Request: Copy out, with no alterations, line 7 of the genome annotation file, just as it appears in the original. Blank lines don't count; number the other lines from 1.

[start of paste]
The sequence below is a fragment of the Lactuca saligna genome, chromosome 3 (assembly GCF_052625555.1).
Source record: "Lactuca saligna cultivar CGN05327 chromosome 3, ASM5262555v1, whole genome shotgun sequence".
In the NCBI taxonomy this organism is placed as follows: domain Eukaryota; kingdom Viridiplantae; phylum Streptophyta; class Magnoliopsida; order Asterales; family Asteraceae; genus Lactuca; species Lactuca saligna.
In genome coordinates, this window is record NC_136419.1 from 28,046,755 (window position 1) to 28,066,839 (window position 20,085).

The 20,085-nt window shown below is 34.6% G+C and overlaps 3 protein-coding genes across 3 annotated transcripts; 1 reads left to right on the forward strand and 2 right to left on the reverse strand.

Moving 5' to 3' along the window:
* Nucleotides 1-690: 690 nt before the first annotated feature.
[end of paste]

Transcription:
* Nucleotides 1-690: 690 nt before the first annotated feature.